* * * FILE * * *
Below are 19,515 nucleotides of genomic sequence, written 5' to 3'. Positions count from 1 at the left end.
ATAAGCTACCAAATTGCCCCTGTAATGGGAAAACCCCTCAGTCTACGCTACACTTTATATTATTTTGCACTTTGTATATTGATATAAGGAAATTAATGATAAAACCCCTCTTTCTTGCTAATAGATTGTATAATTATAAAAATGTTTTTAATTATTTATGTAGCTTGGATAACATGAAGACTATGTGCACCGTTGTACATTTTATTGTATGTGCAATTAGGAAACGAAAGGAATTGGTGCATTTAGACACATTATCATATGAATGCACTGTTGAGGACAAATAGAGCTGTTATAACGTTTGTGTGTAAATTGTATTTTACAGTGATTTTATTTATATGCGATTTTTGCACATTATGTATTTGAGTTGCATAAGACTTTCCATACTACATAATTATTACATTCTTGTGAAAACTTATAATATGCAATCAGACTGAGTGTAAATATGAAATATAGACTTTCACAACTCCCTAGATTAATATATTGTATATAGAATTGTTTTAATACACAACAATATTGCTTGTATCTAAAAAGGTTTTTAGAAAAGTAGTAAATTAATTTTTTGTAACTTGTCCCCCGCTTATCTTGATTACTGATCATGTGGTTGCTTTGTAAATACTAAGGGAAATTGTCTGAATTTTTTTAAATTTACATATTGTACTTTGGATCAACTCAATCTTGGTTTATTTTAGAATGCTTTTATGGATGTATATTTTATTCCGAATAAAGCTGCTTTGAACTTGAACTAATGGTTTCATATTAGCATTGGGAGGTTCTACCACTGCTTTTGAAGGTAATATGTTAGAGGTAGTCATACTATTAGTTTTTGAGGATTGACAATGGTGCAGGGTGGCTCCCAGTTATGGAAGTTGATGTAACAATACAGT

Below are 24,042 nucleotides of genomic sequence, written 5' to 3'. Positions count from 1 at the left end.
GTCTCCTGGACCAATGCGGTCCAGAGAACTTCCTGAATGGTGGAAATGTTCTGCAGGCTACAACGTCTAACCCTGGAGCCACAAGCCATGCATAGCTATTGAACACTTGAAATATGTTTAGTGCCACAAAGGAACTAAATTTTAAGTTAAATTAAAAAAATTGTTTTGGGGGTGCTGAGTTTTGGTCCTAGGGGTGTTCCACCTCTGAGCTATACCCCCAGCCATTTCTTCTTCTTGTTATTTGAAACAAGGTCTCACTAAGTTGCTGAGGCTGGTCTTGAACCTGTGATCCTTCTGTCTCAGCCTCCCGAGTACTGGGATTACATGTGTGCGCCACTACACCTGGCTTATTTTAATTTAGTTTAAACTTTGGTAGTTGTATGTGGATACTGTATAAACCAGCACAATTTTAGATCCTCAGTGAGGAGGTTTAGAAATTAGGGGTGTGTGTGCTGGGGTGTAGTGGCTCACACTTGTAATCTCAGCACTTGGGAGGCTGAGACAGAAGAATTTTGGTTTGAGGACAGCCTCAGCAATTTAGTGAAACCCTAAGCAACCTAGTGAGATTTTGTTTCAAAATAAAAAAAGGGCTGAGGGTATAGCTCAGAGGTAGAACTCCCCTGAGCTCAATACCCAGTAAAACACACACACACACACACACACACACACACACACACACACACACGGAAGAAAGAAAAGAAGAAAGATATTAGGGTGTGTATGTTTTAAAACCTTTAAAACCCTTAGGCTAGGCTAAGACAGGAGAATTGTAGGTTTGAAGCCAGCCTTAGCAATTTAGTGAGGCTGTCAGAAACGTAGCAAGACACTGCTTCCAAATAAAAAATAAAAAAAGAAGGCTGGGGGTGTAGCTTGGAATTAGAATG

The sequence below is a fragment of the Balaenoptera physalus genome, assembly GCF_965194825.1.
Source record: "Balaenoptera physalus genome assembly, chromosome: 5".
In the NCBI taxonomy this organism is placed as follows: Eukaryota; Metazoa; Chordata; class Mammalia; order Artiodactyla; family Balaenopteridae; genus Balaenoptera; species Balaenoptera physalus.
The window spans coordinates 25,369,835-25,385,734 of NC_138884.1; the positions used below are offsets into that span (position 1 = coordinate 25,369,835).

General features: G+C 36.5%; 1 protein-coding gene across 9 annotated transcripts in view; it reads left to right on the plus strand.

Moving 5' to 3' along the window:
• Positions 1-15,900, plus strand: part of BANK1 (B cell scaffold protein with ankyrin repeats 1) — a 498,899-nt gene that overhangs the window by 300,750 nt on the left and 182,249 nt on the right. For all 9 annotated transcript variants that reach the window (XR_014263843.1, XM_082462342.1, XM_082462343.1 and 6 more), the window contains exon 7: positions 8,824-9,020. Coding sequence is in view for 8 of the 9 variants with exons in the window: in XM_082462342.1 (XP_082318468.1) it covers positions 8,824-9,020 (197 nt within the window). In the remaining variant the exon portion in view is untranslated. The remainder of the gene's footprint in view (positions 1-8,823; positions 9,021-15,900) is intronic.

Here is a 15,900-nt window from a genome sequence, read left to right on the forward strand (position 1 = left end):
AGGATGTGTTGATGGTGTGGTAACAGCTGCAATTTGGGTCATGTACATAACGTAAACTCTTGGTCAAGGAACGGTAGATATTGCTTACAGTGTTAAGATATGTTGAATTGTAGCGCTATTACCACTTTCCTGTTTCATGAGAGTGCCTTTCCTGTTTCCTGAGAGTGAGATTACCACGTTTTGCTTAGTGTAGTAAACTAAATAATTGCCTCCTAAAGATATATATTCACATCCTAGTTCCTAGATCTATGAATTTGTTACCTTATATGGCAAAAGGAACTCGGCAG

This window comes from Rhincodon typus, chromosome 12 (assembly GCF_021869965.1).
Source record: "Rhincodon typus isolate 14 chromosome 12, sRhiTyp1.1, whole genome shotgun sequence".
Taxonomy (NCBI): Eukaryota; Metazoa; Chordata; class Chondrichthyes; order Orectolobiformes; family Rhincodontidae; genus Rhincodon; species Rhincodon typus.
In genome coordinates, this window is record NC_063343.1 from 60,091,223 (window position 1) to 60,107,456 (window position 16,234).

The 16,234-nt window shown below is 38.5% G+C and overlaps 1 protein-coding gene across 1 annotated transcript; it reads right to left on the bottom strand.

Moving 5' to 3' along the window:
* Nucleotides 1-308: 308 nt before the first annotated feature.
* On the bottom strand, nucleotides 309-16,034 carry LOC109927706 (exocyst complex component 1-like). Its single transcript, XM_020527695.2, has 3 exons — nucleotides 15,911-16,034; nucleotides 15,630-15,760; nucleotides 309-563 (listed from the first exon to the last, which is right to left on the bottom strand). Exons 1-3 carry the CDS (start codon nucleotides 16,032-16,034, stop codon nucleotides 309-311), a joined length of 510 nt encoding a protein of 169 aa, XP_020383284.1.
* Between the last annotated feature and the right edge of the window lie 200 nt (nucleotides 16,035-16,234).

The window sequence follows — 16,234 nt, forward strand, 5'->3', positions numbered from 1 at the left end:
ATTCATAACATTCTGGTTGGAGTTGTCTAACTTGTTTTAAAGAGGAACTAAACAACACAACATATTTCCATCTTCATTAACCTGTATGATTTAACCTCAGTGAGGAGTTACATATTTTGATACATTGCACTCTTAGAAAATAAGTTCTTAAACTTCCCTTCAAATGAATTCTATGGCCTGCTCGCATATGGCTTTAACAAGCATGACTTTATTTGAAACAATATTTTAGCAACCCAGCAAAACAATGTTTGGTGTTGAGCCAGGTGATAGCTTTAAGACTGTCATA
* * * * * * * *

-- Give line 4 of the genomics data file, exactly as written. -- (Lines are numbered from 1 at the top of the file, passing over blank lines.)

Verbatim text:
GTCTCCTGGACCAATGCGGTCCAGAGAACTTCCTGAATGGTGGAAATGTTCTGCAGGCTACAACGTCTAACCCTGGAGCCACAAGCCATGCATAGCTATTGAACACTTGAAATATGTTTAGTGCCACAAAGGAACTAAATTTTAAGTTAAATTAAAAAAATTGTTTTGGGGGTGCTGAGTTTTGGTCCTAGGGGTGTTCCACCTCTGAGCTATACCCCCAGCCATTTCTTCTTCTTGTTATTTGAAACAAGGTCTCACTAAGTTGCTGAGGCTGGTCTTGAACCTGTGATCCTTCTGTCTCAGCCTCCCGAGTACTGGGATTACATGTGTGCGCCACTACACCTGGCTTATTTTAATTTAGTTTAAACTTTGGTAGTTGTATGTGGATACTGTATAAACCAGCACAATTTTAGATCCTCAGTGAGGAGGTTTAGAAATTAGGGGTGTGTGTGCTGGGGTGTAGTGGCTCACACTTGTAATCTCAGCACTTGGGAGGCTGAGACAGAAGAATTTTGGTTTGAGGACAGCCTCAGCAATTTAGTGAAACCCTAAGCAACCTAGTGAGATTTTGTTTCAAAATAAAAAAAGGGCTGAGGGTATAGCTCAGAGGTAGAACTCCCCTGAGCTCAATACCCAGTAAAACACACACACACACACACACACACACACACACACACACACACACGGAAGAAAGAAAAGAAGAAAGATATTAGGGTGTGTATGTTTTAAAACCTTTAAAACCCTTAGGCTAGGCTAAGACAGGAGAATTGTAGGTTTGAAGCCAGCCTTAGCAATTTAGTGAGGCTGTCAGAAACGTAGCAAGACACTGCTTCCAAATAAAAAATAAAAAAAGAAGGCTGGGGGTGTAGCTTGGAATTAGAATG